Is there a way to create an instance of a particular class given the class name (dynamic) and pass parameters to its constructor.

Something like:

Object object = createInstance("mypackage.MyClass","MyAttributeValue");

Where "MyAttributeValue" is an argument to the constructor of MyClass.

10 Answers 10


Yes, something like:

Class<?> clazz = Class.forName(className);
Constructor<?> ctor = clazz.getConstructor(String.class);
Object object = ctor.newInstance(new Object[] { ctorArgument });

That will only work for a single string parameter of course, but you can modify it pretty easily.

Note that the class name has to be a fully-qualified one, i.e. including the namespace. For nested classes, you need to use a dollar (as that's what the compiler uses). For example:

package foo;

public class Outer
    public static class Nested {}

To obtain the Class object for that, you'd need Class.forName("foo.Outer$Nested").

  • 5
    newInstance() is a varargs method (just as GetConstructor()), there's no need for explicit Object-array creation. – Joachim Sauer May 23 '11 at 8:28
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    @Joachim: I know it's varargs, but as it can get tricky when you have an Object[] argument, I prefer to create the array explicitly in this case. – Jon Skeet May 23 '11 at 8:32
  • 1
    clazz.getConstructor(String.class); why String.class here? – Neutralizer Jul 19 '14 at 19:38
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    @Neutralizer: Yes, but I was answering a question where it didn't need to be dynamic. – Jon Skeet Jul 19 '14 at 21:41
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    @JonSkeet I understand where you are coming from, however it's not quite that simple - I did look at the docs but was confused, but also if I tested it and it worked - ok then it worked - but if it didn't work then I would have been unsure if the problem was due to some lack of configuration or something on my part - often when asking such simple questions, people throw in useful tidbits that really help. That's why a simple "yes that would work - if you do it this way" or "no there's no way", really helps. But my understanding now is that there's no way – ycomp Oct 11 '15 at 19:32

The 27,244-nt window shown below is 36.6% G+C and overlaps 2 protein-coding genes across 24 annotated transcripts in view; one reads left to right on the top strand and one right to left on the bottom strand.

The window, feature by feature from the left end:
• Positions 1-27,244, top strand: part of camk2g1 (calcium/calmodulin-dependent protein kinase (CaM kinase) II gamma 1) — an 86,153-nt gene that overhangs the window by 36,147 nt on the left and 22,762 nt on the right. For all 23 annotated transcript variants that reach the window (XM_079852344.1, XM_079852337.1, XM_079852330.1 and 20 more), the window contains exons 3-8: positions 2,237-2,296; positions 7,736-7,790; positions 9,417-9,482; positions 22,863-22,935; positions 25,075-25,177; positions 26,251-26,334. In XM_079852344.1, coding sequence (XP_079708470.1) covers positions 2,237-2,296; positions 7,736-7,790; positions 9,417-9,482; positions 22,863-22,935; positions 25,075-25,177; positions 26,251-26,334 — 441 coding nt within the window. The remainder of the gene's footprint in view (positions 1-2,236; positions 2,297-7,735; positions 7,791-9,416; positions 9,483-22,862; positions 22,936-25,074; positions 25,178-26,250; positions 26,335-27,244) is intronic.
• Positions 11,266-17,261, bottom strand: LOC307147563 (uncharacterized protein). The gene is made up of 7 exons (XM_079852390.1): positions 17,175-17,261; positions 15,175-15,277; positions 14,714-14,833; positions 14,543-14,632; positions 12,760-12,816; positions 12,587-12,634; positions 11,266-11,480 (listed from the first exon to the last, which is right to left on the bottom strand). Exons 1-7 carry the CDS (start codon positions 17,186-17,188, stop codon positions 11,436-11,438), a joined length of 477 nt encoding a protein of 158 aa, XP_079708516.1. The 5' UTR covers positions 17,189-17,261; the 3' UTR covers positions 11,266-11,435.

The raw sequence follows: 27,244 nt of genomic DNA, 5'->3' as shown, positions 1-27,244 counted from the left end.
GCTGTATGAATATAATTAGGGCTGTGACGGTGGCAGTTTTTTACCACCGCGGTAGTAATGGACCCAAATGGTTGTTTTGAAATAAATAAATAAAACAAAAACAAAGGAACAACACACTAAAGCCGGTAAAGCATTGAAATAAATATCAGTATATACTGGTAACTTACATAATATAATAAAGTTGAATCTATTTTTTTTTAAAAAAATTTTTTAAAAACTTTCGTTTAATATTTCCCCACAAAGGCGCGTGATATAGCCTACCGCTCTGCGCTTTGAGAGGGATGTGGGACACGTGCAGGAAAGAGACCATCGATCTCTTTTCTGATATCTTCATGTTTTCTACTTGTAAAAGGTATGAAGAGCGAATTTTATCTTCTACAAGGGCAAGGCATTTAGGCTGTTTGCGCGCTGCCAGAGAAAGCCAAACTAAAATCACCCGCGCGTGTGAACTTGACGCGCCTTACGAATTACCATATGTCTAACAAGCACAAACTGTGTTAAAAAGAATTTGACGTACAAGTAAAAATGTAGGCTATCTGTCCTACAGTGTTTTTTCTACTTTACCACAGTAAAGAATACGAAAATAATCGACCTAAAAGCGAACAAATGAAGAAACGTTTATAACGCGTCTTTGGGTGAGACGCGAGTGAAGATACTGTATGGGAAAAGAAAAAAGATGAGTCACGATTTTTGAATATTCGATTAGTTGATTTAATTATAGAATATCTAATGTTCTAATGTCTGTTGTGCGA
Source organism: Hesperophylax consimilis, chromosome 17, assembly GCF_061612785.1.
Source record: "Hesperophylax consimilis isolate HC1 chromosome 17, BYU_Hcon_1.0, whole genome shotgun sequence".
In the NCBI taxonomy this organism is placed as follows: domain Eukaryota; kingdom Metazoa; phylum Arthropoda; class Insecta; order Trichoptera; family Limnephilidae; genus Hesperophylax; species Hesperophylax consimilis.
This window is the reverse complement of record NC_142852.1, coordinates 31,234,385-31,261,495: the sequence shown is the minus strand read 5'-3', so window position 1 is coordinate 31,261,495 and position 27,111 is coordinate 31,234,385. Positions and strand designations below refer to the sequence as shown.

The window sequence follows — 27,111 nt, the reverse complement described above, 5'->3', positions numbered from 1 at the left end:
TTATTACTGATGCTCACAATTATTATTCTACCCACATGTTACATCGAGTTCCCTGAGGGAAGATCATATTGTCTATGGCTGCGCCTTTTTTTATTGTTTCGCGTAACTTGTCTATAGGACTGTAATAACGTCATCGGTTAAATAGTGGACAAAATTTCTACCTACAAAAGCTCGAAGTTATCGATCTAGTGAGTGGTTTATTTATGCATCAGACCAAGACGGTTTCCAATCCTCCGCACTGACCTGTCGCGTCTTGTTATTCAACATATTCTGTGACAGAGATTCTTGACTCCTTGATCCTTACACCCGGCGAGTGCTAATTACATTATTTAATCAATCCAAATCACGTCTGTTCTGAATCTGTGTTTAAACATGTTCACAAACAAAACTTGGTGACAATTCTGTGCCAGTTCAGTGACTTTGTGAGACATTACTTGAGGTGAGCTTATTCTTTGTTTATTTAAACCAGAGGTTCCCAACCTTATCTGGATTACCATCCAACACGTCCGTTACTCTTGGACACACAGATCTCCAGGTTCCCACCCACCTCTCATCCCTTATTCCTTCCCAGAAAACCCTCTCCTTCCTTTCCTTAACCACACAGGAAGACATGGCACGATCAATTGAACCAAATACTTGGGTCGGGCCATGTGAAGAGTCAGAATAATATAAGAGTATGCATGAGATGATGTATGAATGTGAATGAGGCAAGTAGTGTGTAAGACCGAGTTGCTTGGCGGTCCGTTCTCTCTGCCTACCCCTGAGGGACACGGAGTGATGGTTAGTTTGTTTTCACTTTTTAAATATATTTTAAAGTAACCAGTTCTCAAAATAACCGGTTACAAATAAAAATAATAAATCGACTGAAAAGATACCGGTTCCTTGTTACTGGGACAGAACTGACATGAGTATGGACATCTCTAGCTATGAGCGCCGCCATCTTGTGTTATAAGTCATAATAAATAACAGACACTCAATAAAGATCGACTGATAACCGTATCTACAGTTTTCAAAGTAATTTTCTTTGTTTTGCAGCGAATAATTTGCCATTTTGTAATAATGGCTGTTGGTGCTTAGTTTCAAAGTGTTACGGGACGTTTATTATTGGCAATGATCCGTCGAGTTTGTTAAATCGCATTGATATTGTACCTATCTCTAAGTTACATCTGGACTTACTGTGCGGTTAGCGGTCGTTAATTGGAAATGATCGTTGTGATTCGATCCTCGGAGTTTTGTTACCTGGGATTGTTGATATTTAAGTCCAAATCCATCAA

You can use Class.forName() to get a Class object of the desired class.

Then use getConstructor() to find the desired Constructor object.

Finally, call newInstance() on that object to get your new instance.

Class<?> c = Class.forName("mypackage.MyClass");
Constructor<?> cons = c.getConstructor(String.class);
Object object = cons.newInstance("MyAttributeValue");

You can use reflections

return Class.forName(className).getConstructor(String.class).newInstance(arg);
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    If using default constructor, remove the String.class parameter value e.g. return Class.forName(className).getConstructor().newInstance(arg); – Vijay Kumar Aug 5 '13 at 19:40
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    @VijayKumar I think you mean Class.forName(className).getConstructor().newInstance(); ;) – Peter Lawrey Aug 6 '13 at 8:05
  • how would you type something? specifically something by an interface type but still constructed via reflection. – anon58192932 Mar 13 '18 at 22:47

If class has only one empty constructor (like Activity or Fragment etc, android classes):

Class<?> myClass = Class.forName("com.example.MyClass");    
Constructor<?> constructor = myClass.getConstructors()[0];
  • This is what helped me. Constructor<?> ctor = clazz.getConstructor(String.class) didn't seem to work for me. – Leo C Han Dec 14 '14 at 2:56